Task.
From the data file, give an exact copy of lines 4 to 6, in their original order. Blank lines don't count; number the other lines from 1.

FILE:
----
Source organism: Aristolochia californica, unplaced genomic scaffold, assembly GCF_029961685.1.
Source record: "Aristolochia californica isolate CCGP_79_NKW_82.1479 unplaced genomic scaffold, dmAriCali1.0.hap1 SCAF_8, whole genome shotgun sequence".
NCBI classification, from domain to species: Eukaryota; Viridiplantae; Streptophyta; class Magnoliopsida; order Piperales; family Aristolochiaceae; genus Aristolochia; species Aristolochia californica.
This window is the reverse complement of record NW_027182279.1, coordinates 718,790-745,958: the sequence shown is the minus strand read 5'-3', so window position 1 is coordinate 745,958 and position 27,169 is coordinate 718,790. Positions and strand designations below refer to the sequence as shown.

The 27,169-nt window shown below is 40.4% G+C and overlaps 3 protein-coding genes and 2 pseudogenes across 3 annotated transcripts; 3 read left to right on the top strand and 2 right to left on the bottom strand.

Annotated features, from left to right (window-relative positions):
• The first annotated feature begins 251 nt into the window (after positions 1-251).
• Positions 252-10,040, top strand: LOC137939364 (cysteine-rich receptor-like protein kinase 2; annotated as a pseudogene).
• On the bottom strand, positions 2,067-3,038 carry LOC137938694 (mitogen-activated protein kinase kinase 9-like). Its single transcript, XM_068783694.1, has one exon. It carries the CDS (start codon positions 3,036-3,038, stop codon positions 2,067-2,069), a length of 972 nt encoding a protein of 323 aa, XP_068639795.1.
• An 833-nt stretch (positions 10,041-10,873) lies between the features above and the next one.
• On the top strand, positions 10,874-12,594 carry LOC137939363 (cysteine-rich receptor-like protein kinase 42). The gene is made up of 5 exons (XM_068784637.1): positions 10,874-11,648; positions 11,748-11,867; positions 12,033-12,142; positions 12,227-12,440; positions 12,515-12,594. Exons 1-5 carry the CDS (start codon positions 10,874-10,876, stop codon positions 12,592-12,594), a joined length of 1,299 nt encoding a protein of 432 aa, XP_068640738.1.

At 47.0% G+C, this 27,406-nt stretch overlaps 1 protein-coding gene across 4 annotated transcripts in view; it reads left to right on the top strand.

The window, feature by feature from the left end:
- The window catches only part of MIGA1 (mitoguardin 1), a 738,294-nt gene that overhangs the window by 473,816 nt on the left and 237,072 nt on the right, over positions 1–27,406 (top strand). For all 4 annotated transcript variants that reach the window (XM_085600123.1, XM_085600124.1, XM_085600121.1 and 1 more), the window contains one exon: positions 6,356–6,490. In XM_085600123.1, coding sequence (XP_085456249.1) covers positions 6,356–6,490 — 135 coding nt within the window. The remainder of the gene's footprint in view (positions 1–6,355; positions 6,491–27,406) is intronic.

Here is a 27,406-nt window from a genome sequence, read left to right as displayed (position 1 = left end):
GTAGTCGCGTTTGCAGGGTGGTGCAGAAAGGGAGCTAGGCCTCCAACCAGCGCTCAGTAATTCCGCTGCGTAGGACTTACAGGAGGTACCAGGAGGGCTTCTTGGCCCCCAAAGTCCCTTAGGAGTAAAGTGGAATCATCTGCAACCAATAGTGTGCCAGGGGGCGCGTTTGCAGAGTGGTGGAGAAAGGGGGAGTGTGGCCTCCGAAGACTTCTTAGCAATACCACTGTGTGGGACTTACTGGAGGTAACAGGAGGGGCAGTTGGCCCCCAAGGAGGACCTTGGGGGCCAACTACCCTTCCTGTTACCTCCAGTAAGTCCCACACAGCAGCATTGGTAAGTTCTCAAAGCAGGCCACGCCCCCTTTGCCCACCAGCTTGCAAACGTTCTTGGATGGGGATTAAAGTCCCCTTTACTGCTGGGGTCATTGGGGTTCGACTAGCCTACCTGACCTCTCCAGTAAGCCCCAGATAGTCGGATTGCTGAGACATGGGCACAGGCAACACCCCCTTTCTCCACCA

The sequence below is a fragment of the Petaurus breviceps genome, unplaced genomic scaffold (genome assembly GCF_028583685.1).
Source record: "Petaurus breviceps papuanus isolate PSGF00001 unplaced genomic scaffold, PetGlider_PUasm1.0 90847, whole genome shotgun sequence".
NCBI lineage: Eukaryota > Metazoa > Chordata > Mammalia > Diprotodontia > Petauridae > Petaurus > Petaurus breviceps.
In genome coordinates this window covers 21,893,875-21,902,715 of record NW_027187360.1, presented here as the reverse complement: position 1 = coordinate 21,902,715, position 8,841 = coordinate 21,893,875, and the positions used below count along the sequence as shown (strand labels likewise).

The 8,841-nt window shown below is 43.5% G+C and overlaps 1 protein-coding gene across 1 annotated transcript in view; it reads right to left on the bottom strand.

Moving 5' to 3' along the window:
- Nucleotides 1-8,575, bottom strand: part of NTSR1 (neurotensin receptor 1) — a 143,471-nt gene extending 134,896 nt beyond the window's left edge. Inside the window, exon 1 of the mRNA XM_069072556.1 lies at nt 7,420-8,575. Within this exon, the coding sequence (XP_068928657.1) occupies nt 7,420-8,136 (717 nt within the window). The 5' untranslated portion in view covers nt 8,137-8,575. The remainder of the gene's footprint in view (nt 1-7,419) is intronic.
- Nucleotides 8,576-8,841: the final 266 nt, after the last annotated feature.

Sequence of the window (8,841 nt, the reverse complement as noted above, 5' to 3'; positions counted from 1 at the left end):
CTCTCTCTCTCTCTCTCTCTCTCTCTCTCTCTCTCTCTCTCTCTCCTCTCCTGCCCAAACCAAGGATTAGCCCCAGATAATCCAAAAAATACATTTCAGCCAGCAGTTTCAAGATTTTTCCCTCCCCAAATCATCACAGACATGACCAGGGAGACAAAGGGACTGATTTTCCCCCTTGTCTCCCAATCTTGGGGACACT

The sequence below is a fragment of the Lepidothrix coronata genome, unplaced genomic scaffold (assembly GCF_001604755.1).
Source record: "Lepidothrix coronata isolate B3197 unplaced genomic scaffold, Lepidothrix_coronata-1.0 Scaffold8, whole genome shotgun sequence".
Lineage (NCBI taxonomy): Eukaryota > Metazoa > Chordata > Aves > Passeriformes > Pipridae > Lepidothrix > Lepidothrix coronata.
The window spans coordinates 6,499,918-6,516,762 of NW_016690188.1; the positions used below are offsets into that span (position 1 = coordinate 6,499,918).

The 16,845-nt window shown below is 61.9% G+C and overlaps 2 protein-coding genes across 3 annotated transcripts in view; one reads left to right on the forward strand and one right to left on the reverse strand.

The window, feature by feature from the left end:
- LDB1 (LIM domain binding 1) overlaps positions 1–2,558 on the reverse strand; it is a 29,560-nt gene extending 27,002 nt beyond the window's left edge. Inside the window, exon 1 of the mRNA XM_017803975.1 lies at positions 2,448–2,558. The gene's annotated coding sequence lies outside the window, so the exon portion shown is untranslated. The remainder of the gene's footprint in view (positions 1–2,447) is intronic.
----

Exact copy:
This window is the reverse complement of record NW_027182279.1, coordinates 718,790-745,958: the sequence shown is the minus strand read 5'-3', so window position 1 is coordinate 745,958 and position 27,169 is coordinate 718,790. Positions and strand designations below refer to the sequence as shown.

The 27,169-nt window shown below is 40.4% G+C and overlaps 3 protein-coding genes and 2 pseudogenes across 3 annotated transcripts; 3 read left to right on the top strand and 2 right to left on the bottom strand.

Annotated features, from left to right (window-relative positions):